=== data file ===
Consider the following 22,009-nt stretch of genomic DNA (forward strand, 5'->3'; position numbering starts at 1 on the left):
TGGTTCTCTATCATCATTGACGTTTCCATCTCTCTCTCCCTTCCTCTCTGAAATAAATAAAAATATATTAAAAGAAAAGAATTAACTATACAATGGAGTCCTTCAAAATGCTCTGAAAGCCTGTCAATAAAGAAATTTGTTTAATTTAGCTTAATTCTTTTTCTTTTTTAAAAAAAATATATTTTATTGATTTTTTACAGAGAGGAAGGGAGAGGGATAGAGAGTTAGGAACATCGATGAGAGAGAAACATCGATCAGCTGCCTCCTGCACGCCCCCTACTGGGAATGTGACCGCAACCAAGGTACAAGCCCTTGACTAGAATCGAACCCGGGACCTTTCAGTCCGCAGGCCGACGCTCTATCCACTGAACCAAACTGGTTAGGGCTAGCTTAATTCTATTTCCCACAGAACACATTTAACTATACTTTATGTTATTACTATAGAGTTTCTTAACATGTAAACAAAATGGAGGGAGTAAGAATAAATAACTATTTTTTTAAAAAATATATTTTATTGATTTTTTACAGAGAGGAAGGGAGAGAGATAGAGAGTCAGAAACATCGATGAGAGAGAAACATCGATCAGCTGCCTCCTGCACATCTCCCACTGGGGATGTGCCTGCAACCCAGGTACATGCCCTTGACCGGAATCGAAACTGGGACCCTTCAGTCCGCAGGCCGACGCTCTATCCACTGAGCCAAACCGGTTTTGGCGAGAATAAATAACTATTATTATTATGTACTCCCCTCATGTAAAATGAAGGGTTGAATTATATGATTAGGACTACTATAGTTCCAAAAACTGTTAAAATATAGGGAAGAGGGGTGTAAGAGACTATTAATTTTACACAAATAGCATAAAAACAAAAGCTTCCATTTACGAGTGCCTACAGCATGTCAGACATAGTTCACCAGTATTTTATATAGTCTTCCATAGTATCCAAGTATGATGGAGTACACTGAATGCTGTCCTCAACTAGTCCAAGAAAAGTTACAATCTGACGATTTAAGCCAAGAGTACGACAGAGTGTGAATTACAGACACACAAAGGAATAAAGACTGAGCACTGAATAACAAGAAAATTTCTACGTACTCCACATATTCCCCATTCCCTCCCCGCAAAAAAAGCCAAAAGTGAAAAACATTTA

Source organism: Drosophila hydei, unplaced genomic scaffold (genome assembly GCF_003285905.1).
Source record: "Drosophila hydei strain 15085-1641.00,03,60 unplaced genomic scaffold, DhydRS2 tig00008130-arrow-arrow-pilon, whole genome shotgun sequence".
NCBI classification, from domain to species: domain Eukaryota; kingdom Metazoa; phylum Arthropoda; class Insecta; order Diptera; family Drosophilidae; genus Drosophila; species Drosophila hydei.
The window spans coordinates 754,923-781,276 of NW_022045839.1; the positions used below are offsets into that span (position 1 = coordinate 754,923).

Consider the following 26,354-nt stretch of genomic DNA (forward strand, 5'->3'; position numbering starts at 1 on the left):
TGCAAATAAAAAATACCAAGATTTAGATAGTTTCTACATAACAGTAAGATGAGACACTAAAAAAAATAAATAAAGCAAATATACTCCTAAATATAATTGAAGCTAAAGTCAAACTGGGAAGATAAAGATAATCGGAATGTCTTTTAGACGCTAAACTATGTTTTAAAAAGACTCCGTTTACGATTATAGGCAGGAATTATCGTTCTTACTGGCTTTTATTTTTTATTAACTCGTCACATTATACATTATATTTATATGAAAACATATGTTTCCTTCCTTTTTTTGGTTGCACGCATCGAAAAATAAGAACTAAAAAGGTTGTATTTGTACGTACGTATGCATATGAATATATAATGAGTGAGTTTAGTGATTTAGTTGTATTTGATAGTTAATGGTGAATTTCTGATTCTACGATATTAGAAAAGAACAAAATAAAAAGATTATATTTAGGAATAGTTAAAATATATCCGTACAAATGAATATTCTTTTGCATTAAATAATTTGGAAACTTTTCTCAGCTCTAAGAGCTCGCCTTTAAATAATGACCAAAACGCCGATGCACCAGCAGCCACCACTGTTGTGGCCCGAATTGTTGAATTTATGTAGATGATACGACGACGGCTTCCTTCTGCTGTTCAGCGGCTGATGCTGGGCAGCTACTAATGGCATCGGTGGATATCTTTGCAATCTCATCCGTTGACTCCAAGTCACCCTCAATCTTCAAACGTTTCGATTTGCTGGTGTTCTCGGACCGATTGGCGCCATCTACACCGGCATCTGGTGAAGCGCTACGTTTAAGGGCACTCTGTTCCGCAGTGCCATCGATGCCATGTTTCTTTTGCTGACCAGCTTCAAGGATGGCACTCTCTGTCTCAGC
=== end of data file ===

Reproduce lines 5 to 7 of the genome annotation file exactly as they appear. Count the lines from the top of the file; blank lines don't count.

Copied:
NCBI classification, from domain to species: domain Eukaryota; kingdom Metazoa; phylum Arthropoda; class Insecta; order Diptera; family Drosophilidae; genus Drosophila; species Drosophila hydei.
The window spans coordinates 754,923-781,276 of NW_022045839.1; the positions used below are offsets into that span (position 1 = coordinate 754,923).

Consider the following 26,354-nt stretch of genomic DNA (forward strand, 5'->3'; position numbering starts at 1 on the left):